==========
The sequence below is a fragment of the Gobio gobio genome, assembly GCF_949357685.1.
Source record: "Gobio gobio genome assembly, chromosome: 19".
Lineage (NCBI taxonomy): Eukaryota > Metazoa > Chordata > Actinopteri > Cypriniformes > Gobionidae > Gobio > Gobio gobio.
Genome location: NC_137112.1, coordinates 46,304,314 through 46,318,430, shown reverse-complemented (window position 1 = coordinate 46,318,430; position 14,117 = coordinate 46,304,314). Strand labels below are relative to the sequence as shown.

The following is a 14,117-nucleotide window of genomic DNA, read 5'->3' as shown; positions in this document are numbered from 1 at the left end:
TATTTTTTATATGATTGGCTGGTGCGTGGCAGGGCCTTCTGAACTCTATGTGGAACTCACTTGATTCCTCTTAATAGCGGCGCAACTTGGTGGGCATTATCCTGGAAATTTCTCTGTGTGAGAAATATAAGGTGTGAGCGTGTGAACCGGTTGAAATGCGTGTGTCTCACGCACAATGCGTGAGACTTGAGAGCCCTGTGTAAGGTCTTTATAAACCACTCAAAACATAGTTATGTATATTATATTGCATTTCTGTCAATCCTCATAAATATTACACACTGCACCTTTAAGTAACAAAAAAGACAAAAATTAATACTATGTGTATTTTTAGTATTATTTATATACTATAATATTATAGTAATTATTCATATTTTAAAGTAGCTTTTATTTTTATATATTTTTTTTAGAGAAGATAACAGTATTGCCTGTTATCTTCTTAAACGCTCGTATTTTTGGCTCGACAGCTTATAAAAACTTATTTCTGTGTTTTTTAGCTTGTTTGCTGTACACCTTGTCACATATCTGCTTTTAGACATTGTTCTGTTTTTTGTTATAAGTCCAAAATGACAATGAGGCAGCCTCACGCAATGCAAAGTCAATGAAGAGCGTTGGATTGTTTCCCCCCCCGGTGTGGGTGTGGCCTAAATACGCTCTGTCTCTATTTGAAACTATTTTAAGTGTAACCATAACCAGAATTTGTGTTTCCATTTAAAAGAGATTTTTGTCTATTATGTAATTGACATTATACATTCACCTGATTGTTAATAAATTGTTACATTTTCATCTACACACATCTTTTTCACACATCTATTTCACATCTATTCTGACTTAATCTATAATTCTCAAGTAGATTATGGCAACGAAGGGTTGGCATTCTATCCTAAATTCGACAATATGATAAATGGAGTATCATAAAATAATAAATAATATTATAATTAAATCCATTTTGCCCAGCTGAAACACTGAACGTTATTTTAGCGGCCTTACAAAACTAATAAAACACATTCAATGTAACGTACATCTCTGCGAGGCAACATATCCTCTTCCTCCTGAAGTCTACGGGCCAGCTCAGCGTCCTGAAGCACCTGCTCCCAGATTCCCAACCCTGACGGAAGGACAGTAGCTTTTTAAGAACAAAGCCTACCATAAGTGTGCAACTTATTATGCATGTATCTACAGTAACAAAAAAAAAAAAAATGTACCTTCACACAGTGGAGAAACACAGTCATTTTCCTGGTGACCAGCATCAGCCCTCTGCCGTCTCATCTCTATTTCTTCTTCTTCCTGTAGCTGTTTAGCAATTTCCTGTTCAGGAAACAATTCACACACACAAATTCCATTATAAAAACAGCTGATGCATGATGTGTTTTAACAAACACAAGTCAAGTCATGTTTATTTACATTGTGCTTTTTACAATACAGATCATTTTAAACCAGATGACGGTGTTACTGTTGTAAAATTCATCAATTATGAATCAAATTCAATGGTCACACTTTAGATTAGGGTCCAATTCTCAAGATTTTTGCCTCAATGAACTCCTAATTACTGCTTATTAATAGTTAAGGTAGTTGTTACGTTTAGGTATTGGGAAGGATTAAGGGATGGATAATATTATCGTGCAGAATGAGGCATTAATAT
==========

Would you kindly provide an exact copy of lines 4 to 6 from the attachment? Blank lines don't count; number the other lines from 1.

Genome location: NC_137112.1, coordinates 46,304,314 through 46,318,430, shown reverse-complemented (window position 1 = coordinate 46,318,430; position 14,117 = coordinate 46,304,314). Strand labels below are relative to the sequence as shown.

The following is a 14,117-nucleotide window of genomic DNA, read 5'->3' as shown; positions in this document are numbered from 1 at the left end:
TATTTTTTATATGATTGGCTGGTGCGTGGCAGGGCCTTCTGAACTCTATGTGGAACTCACTTGATTCCTCTTAATAGCGGCGCAACTTGGTGGGCATTATCCTGGAAATTTCTCTGTGTGAGAAATATAAGGTGTGAGCGTGTGAACCGGTTGAAATGCGTGTGTCTCACGCACAATGCGTGAGACTTGAGAGCCCTGTGTAAGGTCTTTATAAACCACTCAAAACATAGTTATGTATATTATATTGCATTTCTGTCAATCCTCATAAATATTACACACTGCACCTTTAAGTAACAAAAAAGACAAAAATTAATACTATGTGTATTTTTAGTATTATTTATATACTATAATATTATAGTAATTATTCATATTTTAAAGTAGCTTTTATTTTTATATATTTTTTTTAGAGAAGATAACAGTATTGCCTGTTATCTTCTTAAACGCTCGTATTTTTGGCTCGACAGCTTATAAAAACTTATTTCTGTGTTTTTTAGCTTGTTTGCTGTACACCTTGTCACATATCTGCTTTTAGACATTGTTCTGTTTTTTGTTATAAGTCCAAAATGACAATGAGGCAGCCTCACGCAATGCAAAGTCAATGAAGAGCGTTGGATTGTTTCCCCCCCCGGTGTGGGTGTGGCCTAAATACGCTCTGTCTCTATTTGAAACTATTTTAAGTGTAACCATAACCAGAATTTGTGTTTCCATTTAAAAGAGATTTTTGTCTATTATGTAATTGACATTATACATTCACCTGATTGTTAATAAATTGTTACATTTTCATCTACACACATCTTTTTCACACATCTATTTCACATCTATTCTGACTTAATCTATAATTCTCAAGTAGATTATGGCAACGAAGGGTTGGCATTCTATCCTAAATTCGACAATATGATAAATGGAGTATCATAAAATAATAAATAATATTATAATTAAATCCATTTTGCCCAGCTGAAACACTGAACGTTATTTTAGCGGCCTTACAAAACTAATAAAACACATTCAATGTAACGTACATCTCTGCGAGGCAACATATCCTCTTCCTCCTGAAGTCTACGGGCCAGCTCAGCGTCCTGAAGCACCTGCTCCCAGATTCCCAACCCTGACGGAAGGACAGTAGCTTTTTAAGAACAAAGCCTACCATAAGTGTGCAACTTATTATGCATGTATCTACAGTAACAAAAAAAAAAAAAATGTACCTTCACACAGTGGAGAAACACAGTCATTTTCCTGGTGACCAGCATCAGCCCTCTGCCGTCTCATCTCTATTTCTTCTTCTTCCTGTAGCTGTTTAGCAATTTCCTGTTCAGGAAACAATTCACACACACAAATTCCATTATAAAAACAGCTGATGCATGATGTGTTTTAACAAACACAAGTCAAGTCATGTTTATTTACATTGTGCTTTTTACAATACAGATCATTTTAAACCAGATGACGGTGTTACTGTTGTAAAATTCATCAATTATGAATCAAATTCAATGGTCACACTTTAGATTAGGGTCCAATTCTCAAGATTTTTGCCTCAATGAACTCCTAATTACTGCTTATTAATAGTTAAGGTAGTTGTTACGTTTAGGTATTGGGAAGGATTAAGGGATGGATAATATTATCGTGCAGAATGAGGCATTAATAT